by Peter MacCallum Cancer Centre
Peter Mac researchers are developing a potential new way to make CAR T-cell therapy more effective against breast cancer and other solid cancers.
CAR T-cell therapy is a type of immunotherapy where a patient's own immune cells are collected and reengineered, before being infused back into the patient to fight their cancer.
But CAR T-cells also contain a gene that can suppress this immune response. A Peter Mac-led study into this phenomenon has just been published in the scientific journal Nature Communications.
"Cancer hijacks these pathways to shut off an immune response that would otherwise be beneficial," says Dr. Paul Beavis, one of the senior authors of the study.
Using a gene editing technique known as CRISPR, Dr. Beavis and his team were able to show that by knocking out this gene, CAR T-cell therapy was significantly more effective at fighting breast cancer.
While the research has so far only been conducted using mice and human CAR T-cells in mice models, Dr. Beavis is confident it has the potential to progress to clinical trials, particularly as the sort of procedures they've been using have been used in clinical trials elsewhere.
And that's good news for Shepparton local and research consumer advocate Karen Gill. Ms Gill was one of the founders of the Shepparton News Pink Ribbon Brunch, which has run annually for some 15 years in memory of a former Shepparton News employee who lost her battle with breast cancer, and has worked with Dr. Beavis since 2017.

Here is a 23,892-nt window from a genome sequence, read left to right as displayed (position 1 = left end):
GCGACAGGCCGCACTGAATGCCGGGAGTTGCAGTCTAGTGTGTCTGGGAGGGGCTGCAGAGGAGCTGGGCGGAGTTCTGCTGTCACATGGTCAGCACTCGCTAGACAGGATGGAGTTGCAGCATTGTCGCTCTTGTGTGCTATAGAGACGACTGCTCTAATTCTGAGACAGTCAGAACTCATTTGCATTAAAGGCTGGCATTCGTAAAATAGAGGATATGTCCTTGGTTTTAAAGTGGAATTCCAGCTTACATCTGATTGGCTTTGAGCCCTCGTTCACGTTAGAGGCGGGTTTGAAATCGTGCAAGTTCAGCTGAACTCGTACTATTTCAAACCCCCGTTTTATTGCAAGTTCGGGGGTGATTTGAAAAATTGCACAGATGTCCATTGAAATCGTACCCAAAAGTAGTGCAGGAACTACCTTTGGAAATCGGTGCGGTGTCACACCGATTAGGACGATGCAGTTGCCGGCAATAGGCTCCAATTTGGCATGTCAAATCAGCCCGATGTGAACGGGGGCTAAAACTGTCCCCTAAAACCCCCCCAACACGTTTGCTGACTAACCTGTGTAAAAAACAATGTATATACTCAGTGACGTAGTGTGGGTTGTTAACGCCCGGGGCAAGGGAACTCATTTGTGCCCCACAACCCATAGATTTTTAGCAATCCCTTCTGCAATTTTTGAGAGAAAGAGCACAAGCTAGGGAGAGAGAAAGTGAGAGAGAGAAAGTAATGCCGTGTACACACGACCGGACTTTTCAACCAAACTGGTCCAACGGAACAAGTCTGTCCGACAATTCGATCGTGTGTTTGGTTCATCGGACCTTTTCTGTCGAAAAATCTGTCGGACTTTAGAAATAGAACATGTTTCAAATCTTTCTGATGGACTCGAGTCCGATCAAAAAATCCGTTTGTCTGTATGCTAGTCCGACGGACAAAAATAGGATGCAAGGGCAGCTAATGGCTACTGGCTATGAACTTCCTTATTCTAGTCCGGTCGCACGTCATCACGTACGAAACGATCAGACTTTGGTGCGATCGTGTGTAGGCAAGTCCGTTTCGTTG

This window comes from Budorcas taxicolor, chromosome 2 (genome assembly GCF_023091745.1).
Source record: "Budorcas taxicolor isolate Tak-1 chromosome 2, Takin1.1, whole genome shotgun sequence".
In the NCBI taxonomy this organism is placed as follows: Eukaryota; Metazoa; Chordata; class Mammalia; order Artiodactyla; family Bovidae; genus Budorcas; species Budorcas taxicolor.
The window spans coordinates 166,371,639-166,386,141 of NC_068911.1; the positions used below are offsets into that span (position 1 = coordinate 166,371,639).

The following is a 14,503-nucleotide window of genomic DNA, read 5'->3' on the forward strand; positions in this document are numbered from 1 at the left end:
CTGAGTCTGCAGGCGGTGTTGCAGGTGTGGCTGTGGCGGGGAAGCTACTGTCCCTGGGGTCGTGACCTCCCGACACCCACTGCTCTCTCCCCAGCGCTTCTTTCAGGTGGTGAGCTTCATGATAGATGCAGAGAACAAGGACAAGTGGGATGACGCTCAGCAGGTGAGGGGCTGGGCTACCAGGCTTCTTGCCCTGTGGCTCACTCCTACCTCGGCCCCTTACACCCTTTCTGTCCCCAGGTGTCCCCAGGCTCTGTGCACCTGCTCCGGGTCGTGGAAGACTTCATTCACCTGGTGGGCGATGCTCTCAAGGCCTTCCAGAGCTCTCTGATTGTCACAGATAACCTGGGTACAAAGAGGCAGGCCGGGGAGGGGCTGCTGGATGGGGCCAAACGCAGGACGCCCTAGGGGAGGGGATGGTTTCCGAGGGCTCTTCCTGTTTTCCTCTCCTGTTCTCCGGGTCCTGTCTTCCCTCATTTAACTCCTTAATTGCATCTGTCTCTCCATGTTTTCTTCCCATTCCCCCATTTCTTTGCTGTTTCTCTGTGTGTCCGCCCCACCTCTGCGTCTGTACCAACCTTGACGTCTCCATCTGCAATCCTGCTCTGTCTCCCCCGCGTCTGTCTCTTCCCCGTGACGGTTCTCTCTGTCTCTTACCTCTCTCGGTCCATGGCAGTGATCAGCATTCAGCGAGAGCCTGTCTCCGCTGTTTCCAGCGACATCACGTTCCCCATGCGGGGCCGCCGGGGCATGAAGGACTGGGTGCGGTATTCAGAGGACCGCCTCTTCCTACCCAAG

Through the event's fundraising for the National Breast Cancer Foundation (NBCF), it has been directly supporting Dr. Beavis's research. For Ms Gill the impact of the research is clear.
"It is only with research, such as Paul's, that we have any chance of achieving the NBCF's goal of Zero Deaths from breast cancer by 2030," she says.
Dr. Sam Oakes, NBCF's Director of Research Investment says: "Breast cancer is the most commonly diagnosed cancer in Australia with 1 in 7 women diagnosed in their lifetime. Since NBCF's inception in 1994, the five-year survival rate for breast cancer has increased from 76% to 91%, thanks largely to research.
"We are proud to support world-class researchers like Dr. Beavis whose use of cutting-edge technology involving CAR T therapy will directly contribute to more effective treatment options and ultimately help stop deaths from breast cancer," says Dr. Oakes.